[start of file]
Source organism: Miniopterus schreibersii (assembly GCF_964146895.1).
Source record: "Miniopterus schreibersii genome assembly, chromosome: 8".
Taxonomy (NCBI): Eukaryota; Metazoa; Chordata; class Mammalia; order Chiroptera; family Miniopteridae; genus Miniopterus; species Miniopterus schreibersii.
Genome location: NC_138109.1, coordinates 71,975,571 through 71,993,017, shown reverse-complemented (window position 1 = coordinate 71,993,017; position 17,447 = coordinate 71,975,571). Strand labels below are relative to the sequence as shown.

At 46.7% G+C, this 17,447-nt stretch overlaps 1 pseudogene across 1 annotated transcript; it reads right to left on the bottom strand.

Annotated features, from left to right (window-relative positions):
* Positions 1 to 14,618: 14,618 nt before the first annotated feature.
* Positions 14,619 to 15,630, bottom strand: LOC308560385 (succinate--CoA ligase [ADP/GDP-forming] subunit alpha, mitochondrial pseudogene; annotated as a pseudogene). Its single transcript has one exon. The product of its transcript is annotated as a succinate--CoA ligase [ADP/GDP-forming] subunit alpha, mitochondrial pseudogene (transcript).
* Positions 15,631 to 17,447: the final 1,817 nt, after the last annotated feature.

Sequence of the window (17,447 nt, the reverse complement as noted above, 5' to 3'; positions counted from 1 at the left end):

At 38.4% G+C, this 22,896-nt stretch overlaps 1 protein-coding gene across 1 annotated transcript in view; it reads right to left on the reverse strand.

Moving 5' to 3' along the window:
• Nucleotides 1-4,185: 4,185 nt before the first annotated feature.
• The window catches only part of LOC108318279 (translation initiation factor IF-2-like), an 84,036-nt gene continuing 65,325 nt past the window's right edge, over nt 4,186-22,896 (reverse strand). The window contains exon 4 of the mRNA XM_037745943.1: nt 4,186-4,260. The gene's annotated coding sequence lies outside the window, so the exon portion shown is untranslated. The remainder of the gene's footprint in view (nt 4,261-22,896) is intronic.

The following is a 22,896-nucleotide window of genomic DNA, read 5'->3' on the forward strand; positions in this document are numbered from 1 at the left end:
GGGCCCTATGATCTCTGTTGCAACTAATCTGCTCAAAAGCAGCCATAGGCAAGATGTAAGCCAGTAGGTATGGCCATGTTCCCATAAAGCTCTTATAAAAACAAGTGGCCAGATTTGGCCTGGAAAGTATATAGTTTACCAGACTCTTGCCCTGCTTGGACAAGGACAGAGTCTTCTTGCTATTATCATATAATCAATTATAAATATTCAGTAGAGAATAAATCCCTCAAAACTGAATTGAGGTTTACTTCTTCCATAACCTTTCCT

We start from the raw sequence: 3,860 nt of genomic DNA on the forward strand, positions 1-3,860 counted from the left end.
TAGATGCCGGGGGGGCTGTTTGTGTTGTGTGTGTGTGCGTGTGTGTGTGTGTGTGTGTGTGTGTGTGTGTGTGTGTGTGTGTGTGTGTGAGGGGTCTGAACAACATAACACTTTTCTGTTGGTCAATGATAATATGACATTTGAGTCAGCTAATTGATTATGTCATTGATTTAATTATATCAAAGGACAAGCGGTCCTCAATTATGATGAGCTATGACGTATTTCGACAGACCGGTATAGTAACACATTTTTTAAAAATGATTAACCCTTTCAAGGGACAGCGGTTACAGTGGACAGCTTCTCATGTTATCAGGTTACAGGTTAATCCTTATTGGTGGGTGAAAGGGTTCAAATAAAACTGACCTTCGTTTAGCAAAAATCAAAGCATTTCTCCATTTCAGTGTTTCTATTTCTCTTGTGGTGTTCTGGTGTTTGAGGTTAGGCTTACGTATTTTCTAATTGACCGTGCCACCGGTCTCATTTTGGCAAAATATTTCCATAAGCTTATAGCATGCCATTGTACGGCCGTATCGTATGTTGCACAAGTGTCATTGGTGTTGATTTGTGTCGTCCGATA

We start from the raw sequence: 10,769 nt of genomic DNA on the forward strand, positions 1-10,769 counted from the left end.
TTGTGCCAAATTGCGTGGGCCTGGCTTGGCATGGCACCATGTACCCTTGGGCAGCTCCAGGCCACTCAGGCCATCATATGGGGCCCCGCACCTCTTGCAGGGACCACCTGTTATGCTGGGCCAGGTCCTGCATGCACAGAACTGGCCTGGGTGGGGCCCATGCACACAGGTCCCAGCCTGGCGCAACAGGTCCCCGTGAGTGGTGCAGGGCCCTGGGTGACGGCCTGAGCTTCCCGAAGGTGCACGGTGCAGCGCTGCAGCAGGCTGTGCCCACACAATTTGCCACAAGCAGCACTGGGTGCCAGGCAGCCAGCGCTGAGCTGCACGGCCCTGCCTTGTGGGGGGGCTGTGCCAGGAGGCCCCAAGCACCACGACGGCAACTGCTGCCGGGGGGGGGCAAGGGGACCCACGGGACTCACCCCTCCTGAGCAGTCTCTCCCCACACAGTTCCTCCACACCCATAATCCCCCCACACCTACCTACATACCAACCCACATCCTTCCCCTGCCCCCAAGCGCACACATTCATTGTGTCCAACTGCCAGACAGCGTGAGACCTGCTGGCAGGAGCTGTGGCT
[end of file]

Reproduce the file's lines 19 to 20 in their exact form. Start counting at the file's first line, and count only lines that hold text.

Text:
We start from the raw sequence: 10,769 nt of genomic DNA on the forward strand, positions 1-10,769 counted from the left end.
TTGTGCCAAATTGCGTGGGCCTGGCTTGGCATGGCACCATGTACCCTTGGGCAGCTCCAGGCCACTCAGGCCATCATATGGGGCCCCGCACCTCTTGCAGGGACCACCTGTTATGCTGGGCCAGGTCCTGCATGCACAGAACTGGCCTGGGTGGGGCCCATGCACACAGGTCCCAGCCTGGCGCAACAGGTCCCCGTGAGTGGTGCAGGGCCCTGGGTGACGGCCTGAGCTTCCCGAAGGTGCACGGTGCAGCGCTGCAGCAGGCTGTGCCCACACAATTTGCCACAAGCAGCACTGGGTGCCAGGCAGCCAGCGCTGAGCTGCACGGCCCTGCCTTGTGGGGGGGCTGTGCCAGGAGGCCCCAAGCACCACGACGGCAACTGCTGCCGGGGGGGGGCAAGGGGACCCACGGGACTCACCCCTCCTGAGCAGTCTCTCCCCACACAGTTCCTCCACACCCATAATCCCCCCACACCTACCTACATACCAACCCACATCCTTCCCCTGCCCCCAAGCGCACACATTCATTGTGTCCAACTGCCAGACAGCGTGAGACCTGCTGGCAGGAGCTGTGGCT